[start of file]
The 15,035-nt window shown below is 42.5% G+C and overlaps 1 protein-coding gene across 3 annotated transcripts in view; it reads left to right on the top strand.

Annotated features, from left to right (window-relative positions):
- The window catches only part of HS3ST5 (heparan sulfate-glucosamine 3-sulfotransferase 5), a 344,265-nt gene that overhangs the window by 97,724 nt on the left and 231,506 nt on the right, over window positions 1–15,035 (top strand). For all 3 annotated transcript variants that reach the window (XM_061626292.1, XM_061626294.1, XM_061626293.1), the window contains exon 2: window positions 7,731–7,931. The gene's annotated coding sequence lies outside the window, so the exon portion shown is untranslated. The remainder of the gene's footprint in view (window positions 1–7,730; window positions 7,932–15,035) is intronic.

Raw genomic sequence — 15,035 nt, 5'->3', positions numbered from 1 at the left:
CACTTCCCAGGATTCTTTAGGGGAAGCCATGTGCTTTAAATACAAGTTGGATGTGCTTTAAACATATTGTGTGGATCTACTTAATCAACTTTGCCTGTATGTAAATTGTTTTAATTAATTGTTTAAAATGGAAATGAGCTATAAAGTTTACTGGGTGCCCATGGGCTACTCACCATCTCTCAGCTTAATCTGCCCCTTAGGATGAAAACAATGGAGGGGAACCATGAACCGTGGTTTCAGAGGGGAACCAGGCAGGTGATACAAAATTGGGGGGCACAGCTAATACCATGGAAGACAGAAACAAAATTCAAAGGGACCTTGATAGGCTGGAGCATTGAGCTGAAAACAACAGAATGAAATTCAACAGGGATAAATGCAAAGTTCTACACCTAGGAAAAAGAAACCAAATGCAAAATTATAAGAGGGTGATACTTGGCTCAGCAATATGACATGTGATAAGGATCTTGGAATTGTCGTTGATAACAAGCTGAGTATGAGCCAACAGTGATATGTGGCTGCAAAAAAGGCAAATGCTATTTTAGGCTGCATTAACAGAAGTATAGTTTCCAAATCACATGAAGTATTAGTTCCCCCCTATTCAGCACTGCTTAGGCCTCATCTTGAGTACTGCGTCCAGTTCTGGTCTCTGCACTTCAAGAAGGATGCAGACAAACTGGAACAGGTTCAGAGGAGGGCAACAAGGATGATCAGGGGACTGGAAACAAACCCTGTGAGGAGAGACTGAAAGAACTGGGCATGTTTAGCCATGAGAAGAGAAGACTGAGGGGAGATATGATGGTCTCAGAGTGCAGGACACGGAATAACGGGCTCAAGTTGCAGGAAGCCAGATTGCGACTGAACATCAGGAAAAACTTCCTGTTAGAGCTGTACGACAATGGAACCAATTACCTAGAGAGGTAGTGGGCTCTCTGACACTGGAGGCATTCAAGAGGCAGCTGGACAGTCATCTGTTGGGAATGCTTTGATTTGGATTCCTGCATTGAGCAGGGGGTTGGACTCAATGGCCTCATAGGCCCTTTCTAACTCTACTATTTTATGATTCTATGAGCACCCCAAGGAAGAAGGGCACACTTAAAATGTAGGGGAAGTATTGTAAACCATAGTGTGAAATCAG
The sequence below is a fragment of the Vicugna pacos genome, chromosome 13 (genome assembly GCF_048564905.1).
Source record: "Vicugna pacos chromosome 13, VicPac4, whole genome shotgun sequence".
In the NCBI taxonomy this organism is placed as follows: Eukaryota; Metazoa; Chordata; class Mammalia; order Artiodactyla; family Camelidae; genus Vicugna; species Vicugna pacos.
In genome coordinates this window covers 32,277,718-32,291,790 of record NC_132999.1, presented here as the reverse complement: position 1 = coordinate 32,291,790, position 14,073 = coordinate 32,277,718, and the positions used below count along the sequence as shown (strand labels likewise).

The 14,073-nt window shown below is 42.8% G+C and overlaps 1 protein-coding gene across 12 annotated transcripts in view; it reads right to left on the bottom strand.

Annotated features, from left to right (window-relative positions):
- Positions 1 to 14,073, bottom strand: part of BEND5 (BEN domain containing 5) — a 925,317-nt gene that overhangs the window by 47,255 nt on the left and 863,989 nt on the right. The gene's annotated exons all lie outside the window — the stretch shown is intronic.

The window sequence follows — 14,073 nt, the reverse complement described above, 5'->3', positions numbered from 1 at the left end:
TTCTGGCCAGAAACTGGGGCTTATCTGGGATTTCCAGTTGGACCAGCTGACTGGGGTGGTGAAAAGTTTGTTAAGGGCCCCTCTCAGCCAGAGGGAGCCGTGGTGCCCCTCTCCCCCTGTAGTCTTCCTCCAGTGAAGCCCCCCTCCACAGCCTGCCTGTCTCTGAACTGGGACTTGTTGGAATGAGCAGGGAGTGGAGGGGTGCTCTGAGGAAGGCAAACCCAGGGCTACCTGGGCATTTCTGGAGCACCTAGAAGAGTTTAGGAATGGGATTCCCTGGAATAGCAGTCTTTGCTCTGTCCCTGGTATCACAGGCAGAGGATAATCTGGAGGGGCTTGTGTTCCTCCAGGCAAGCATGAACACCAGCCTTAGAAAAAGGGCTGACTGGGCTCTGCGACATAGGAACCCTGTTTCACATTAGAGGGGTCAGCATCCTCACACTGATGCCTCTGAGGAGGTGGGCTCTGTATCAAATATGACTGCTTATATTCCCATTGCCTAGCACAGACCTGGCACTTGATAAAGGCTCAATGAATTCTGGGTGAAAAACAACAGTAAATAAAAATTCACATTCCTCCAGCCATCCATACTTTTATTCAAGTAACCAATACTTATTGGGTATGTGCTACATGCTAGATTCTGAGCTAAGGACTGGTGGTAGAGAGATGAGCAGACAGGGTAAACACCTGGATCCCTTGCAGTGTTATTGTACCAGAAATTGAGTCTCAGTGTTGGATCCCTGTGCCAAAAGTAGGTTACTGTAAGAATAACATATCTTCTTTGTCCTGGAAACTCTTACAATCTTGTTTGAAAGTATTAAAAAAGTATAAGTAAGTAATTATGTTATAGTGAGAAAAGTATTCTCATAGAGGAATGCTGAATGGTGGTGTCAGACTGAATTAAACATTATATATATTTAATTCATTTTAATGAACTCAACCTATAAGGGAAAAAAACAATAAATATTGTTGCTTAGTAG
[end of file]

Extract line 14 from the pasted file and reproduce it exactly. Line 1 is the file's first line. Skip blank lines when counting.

TTCTGGCCAGAAACTGGGGCTTATCTGGGATTTCCAGTTGGACCAGCTGACTGGGGTGGTGAAAAGTTTGTTAAGGGCCCCTCTCAGCCAGAGGGAGCCGTGGTGCCCCTCTCCCCCTGTAGTCTTCCTCCAGTGAAGCCCCCCTCCACAGCCTGCCTGTCTCTGAACTGGGACTTGTTGGAATGAGCAGGGAGTGGAGGGGTGCTCTGAGGAAGGCAAACCCAGGGCTACCTGGGCATTTCTGGAGCACCTAGAAGAGTTTAGGAATGGGATTCCCTGGAATAGCAGTCTTTGCTCTGTCCCTGGTATCACAGGCAGAGGATAATCTGGAGGGGCTTGTGTTCCTCCAGGCAAGCATGAACACCAGCCTTAGAAAAAGGGCTGACTGGGCTCTGCGACATAGGAACCCTGTTTCACATTAGAGGGGTCAGCATCCTCACACTGATGCCTCTGAGGAGGTGGGCTCTGTATCAAATATGACTGCTTATATTCCCATTGCCTAGCACAGACCTGGCACTTGATAAAGGCTCAATGAATTCTGGGTGAAAAACAACAGTAAATAAAAATTCACATTCCTCCAGCCATCCATACTTTTATTCAAGTAACCAATACTTATTGGGTATGTGCTACATGCTAGATTCTGAGCTAAGGACTGGTGGTAGAGAGATGAGCAGACAGGGTAAACACCTGGATCCCTTGCAGTGTTATTGTACCAGAAATTGAGTCTCAGTGTTGGATCCCTGTGCCAAAAGTAGGTTACTGTAAGAATAACATATCTTCTTTGTCCTGGAAACTCTTACAATCTTGTTTGAAAGTATTAAAAAAGTATAAGTAAGTAATTATGTTATAGTGAGAAAAGTATTCTCATAGAGGAATGCTGAATGGTGGTGTCAGACTGAATTAAACATTATATATATTTAATTCATTTTAATGAACTCAACCTATAAGGGAAAAAAACAATAAATATTGTTGCTTAGTAG